Green rainwater harvesting contains a series of blogs printed in the Witness, a regional newspaper from the Midlands in South Africa.
Harvesting rainwater is not rocket science; we have found that storing it in an underground reservoir is the best way. It is a concept first learned from the Dutch whilst living in the Netherlands. Reticulation came fairly late to many of the older parts of the country where the masters of water management live. We can learn from them.
Underground the water is much colder and thus less prone to the proliferation of bacteria. It is also cheaper than above ground plastic or fibreglass tanks, and far less unsightly.
Generally it is being called Strengthening Climate Resilience. Reservoirs like this help cope with both flooding and droughts; in areas where the rainy season is relatively short one simply makes them deeper. If I was to do it again, I would make it three metres, not two.
Green rainwater harvesting turned out to be a relatively inexpensive project. It is certainly cost-effective; our is long paid off giving us an almost unlimited supply of the pristine manna that falls from the heavens. It is all part of our determination to make our home resilient on the one hand, and do our small bit to preserve the planet on the other.
The first step was to dig a hole; four strong men did it by hand in three days.
Then the semi-skilled men moved in, laying a reinforced concrete foundation and bricking up the double wall. Plastering was the only tricky part; a sealing compound should be included in the mix.
Next was the roof, connecting the pump into the reticulation to our green home and garden; and an electrical supply. Solar power means we have completely free pristine water the whole year round. That is climate resilience.
This is what we are now calling the real Preston, a spoof on the self-oiler designed by McCoy for his steam engines. Methinks every single property in villages, towns and especially cities should be considering green rainwater harvesting. It really was a small project that took only two weeks to complete for a relatively small sum considering the freedom from drought that it has brought.
How safe is our drinking water is a question we should all be weighing, without becoming neurotic. Are there alternatives? The average person in the Western world consumes about 5 grams of plastic every week, most of it from our drinking water; that is the weight of a credit card.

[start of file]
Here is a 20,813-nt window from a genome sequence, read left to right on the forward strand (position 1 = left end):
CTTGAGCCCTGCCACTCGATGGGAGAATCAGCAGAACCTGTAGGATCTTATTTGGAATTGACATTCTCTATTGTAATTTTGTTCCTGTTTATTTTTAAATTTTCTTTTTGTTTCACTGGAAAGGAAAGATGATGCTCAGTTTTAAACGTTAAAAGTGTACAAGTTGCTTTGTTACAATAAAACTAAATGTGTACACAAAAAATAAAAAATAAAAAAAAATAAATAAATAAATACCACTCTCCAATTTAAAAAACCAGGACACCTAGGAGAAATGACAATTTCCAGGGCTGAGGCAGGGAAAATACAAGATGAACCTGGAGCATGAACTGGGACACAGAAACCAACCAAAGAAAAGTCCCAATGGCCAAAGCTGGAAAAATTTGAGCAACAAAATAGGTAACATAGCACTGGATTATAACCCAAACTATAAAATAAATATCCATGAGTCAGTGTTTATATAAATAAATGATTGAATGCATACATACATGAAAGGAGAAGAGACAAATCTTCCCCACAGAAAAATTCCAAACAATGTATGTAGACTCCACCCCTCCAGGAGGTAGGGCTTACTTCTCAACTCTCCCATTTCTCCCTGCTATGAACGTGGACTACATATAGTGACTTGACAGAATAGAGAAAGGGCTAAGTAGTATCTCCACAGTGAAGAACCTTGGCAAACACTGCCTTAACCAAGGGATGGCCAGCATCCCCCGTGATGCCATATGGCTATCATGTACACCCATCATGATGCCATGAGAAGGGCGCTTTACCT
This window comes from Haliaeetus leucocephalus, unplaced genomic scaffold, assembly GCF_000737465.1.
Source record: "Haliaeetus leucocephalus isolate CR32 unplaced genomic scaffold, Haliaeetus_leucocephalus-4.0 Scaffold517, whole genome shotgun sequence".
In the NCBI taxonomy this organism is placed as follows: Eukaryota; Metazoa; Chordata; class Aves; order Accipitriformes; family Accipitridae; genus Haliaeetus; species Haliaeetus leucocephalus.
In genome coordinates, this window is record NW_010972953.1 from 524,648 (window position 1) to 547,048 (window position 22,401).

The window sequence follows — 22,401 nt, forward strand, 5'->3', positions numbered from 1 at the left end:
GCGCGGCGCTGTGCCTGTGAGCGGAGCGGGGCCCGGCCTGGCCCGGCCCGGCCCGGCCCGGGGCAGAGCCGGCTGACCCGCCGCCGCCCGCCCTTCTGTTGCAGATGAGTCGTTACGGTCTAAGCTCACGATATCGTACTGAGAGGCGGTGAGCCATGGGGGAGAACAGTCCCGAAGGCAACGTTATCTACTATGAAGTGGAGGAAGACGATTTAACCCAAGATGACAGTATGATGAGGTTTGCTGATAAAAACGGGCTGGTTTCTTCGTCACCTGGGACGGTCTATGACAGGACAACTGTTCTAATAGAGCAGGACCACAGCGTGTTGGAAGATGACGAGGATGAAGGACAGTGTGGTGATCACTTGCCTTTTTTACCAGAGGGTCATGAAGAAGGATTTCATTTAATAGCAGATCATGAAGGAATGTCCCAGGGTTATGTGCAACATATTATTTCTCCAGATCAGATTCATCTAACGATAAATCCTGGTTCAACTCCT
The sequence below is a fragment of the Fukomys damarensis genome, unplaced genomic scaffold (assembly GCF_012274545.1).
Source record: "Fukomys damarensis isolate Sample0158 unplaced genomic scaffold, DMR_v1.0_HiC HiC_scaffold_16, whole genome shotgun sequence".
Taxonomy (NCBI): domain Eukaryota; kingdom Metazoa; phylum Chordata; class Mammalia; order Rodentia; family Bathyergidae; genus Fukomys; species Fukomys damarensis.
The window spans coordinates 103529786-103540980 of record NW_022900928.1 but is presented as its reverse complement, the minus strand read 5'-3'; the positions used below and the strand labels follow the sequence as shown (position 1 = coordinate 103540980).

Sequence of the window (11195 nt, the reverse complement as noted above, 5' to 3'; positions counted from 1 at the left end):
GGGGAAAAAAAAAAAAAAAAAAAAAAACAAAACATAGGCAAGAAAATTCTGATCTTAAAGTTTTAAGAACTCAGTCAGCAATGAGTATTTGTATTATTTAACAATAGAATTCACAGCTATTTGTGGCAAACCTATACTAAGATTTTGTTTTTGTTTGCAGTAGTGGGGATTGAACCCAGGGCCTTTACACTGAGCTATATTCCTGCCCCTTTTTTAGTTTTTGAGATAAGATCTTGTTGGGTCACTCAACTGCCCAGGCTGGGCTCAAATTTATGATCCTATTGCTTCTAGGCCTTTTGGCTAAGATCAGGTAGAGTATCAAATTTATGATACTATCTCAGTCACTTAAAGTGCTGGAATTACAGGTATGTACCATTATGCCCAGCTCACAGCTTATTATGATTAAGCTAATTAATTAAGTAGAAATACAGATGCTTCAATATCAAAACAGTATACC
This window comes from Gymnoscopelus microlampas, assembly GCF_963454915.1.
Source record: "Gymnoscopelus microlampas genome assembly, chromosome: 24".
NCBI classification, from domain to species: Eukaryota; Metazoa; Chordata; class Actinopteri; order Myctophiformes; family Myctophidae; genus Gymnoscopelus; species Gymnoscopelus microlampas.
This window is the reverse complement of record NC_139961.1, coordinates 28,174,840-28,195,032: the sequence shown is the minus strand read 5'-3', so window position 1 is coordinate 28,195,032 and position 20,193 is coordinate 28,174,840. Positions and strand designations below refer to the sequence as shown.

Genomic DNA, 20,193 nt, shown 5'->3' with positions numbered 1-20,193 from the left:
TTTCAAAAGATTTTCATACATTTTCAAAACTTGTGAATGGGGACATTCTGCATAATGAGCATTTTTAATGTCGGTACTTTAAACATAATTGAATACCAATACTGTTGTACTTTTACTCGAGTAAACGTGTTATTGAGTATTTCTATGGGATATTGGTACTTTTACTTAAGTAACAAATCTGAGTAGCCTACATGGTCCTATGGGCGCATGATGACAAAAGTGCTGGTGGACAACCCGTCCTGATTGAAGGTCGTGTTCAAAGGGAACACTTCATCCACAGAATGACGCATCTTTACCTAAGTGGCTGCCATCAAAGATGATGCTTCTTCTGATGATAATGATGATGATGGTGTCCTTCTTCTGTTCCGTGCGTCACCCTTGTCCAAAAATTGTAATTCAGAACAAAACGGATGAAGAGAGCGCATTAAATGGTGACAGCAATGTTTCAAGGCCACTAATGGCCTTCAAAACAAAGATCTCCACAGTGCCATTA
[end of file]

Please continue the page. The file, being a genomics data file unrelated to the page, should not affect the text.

Where is our water is a cry that reverberates around South Africa; the provision of water is failing weekly in every part, whether because of drought, or incompetent municipalities that do not repair and maintain the reticulation. It behooves each of us to practise green rainwater harvesting.
Our newsletter is entitled "create a cyan zone" at your home, preserving both yourself, your family and friends, and Mother Earth for future generations. We promise not to spam you with daily emails promoting various products. You may get an occasional nudge to buy one of my books!
Here are the back issues.
Southern African scientists are now agreed that the death of 330 elephants in Botswana was caused by a neurotoxin produced by the cyanobacteria that flourish in warm water. This same bug flourish in at least half of South Africa's dams. Runoff from fertiliser and sewerage plants that produce large amounts of phosphorus have been fingered. It is not unlike botulism in many respects.
Reports state that it is difficult to make the contaminated water potable; it is just one more reason to consider green rainwater harvesting. It saves money, tastes far better, will not have poisonous byproducts from post-chlorination or the cyanobacterium toxin, and contributes to saving the planet; can we ask for more?
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